Back in the 1990s, Oxford University Press published a series of anthologies collecting the “best” of Science Fiction, Fantasy, and Spy Stories. All the books take a chronological approach. I enjoyed the fact-filled, insightful introductions to each story. All of the anthologies seem to feature more British writers than average, but that’s not a Bad Thing. Michael Cox chose some less than familiar stories for this anthology. And I liked Cox’s unconventional choice of Robert Sheckley’s “Citizen in Space,” one of my favorite SF stories. If you’re a fan of spy fiction, you’ll love this excellent collection. GRADE: A
Parker Adderson, Philosopher By Ambrose Bierce
The Red Carnation By Baroness Orczy
The Rider in the Dawn By Arthur Quiller-Couch
The Brass Butterfly By William Le Queux
Peiffer By A. E. W. Mason
Mr Collingrey, MP By Edgar Wallace
The Lit Chamber By John Buchan
The Reckoning with Otto Schreed By E. Phillips Oppenheim
Giulia Lazzari By W. Somerset Maugham
Judith By C. E. Montague
The Pigeon Man By Valentine Williams
Jumbo’s Wife By Frank O’Connor
Affaire de Coeur By W. E. Johns
Flood on the Goodwins By A. D. Divine
How Ryan Got Out of Russia By Lord Dunsany
A Patriot By John Galsworthy
A Double Double-Cross By Peter Cheyney
The Army of the Shadows By Eric Ambler
Citizen in Space By Robert Sheckley
Risico By Ian Fleming
Keep Walking By Geoffrey Household
Paper Casualty By Len Deighton
Signal Tresham By Michael Gilbert
Final Demand By John Wainwright
The Rocking-Horse Spy By Ted Allbeury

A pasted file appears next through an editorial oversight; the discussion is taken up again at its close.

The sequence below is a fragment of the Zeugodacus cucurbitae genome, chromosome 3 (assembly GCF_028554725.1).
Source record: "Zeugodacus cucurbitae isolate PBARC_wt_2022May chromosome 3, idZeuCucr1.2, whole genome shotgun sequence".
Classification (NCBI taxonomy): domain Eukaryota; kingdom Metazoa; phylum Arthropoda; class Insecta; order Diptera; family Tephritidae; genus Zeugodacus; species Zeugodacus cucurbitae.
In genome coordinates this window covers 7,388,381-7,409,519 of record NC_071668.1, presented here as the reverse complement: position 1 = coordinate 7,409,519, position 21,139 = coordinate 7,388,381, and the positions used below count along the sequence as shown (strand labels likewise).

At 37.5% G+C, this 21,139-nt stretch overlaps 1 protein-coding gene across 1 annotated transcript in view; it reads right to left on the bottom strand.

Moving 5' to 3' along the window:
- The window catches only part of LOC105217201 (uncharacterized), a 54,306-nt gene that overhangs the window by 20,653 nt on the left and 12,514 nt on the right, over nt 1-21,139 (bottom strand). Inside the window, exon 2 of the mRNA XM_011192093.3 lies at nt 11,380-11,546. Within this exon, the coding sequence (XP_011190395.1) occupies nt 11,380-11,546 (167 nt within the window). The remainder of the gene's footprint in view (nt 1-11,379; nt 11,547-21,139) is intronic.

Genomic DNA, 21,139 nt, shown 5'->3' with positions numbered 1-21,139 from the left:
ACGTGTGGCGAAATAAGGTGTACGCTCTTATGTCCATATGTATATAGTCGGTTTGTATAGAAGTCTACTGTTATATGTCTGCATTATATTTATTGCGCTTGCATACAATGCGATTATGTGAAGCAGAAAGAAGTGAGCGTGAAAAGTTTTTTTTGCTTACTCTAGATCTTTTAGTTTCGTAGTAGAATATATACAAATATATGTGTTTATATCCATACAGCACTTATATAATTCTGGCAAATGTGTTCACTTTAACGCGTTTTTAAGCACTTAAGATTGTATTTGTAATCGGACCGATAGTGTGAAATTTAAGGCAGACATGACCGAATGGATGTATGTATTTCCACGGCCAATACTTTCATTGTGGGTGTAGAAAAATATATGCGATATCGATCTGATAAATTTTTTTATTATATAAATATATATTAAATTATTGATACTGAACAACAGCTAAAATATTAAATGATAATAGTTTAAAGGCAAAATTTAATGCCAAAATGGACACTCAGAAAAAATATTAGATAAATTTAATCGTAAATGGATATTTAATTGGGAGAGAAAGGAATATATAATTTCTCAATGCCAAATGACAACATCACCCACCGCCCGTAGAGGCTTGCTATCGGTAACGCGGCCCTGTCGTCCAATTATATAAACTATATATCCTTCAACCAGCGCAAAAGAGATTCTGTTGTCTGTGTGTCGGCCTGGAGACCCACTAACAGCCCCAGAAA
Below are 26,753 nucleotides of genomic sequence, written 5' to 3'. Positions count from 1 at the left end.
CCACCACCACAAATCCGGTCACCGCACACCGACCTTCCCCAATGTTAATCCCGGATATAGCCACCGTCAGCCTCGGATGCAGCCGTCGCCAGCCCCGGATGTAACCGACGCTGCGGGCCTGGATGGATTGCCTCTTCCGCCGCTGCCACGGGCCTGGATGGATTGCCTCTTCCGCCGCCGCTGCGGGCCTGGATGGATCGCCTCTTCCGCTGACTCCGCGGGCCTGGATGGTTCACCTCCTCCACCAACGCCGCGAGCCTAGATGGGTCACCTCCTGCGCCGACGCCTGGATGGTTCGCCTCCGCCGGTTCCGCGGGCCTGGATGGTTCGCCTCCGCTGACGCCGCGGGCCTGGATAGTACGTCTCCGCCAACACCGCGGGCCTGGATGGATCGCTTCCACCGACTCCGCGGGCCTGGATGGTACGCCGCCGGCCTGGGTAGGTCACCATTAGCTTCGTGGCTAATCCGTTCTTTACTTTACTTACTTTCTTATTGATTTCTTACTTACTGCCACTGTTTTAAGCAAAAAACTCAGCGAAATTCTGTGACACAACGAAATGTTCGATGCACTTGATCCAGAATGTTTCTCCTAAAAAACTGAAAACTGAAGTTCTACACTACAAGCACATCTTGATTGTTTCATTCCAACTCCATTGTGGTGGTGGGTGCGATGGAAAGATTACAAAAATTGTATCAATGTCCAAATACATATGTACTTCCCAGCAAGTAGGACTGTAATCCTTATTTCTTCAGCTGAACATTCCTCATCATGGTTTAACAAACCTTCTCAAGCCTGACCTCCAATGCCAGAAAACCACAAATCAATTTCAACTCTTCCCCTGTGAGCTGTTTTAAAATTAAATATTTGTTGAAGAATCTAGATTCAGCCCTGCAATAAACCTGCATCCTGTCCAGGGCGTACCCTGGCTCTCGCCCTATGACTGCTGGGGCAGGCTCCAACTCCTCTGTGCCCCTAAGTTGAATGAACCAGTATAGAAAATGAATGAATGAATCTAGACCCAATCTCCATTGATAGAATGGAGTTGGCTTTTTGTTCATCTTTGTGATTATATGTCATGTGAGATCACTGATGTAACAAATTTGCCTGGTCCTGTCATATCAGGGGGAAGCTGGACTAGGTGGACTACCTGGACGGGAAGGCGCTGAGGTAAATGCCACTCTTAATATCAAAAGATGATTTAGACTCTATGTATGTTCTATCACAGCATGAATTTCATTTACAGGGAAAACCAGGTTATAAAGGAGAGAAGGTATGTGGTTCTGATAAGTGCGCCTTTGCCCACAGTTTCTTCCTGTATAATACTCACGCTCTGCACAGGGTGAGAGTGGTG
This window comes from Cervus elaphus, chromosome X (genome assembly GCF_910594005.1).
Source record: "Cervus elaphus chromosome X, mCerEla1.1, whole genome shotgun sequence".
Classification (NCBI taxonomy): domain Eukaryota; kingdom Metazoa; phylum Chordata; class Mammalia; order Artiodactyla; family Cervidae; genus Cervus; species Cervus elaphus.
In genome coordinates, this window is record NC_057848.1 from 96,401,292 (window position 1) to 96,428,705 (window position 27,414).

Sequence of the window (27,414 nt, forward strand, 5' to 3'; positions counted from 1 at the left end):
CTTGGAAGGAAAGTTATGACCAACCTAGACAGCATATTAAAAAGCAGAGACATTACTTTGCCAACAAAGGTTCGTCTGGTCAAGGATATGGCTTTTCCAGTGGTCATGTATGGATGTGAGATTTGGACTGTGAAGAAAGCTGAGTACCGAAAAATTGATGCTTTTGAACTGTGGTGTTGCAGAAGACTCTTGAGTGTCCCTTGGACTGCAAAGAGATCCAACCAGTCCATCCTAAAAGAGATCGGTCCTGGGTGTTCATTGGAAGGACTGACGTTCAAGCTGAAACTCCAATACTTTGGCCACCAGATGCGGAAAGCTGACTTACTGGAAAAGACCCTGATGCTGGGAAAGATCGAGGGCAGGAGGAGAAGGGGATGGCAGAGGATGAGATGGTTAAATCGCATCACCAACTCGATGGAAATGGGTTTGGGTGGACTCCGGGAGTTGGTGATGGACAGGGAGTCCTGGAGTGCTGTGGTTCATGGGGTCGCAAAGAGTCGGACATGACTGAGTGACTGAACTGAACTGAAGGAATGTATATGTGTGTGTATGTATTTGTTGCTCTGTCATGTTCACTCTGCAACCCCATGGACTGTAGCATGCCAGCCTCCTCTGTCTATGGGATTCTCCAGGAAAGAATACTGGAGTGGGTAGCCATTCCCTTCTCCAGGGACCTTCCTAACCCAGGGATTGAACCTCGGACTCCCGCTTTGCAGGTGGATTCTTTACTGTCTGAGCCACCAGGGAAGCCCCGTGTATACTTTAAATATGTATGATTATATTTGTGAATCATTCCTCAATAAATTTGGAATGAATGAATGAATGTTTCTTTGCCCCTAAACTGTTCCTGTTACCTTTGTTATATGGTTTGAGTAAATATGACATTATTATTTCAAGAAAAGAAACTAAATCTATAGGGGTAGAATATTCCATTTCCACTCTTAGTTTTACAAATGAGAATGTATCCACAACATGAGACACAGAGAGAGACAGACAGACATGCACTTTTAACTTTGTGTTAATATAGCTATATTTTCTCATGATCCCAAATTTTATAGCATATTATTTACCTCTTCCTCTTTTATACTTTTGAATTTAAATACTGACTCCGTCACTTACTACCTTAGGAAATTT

The Great Divide By William Haggard
A Branch of the Service By Graham Greene
Waiting for Mrs Ryder By Edward D. Hoch
Notes and Sources
Publisher’s Acknowledgements

10 thoughts on “FORGOTTEN BOOKS #391: THE OXFORD BOOK OF SPY STORIES Edited by Michael Cox

  1. Jeff Meyerson

    Nice one. I missed this collection – I’ve read more than half the authors at one point or another – so may have to buy one. (They are certainly available cheaply enough.)

  2. maggie mason

    One omission I noticed was Manning Coles, though perhaps they didn’t write short stories. I discovered him by accident. I’d finished my book during lunch and as I didn’t have a card game, went to the book exchange I’d started and found Basle Express. That was an instant winner for me, and laugh out loud funny. I was hooked. I have a complete set, but haven’t read many of them.

  3. R. Robinson

    I think I’ve read two or three, but that’s enough. They were good stories, but I’ve gravitated away from spy stories over the years. Funny how that happens, the way our reading tastes change with time and age.

  4. Cap'n Bob

    As Bill Deeck said, “I can’t keep up with double agents and triple crosses.” Same for me, so I don’t read spy stories unless you count the 007 paperbacks I read as a teenager)!


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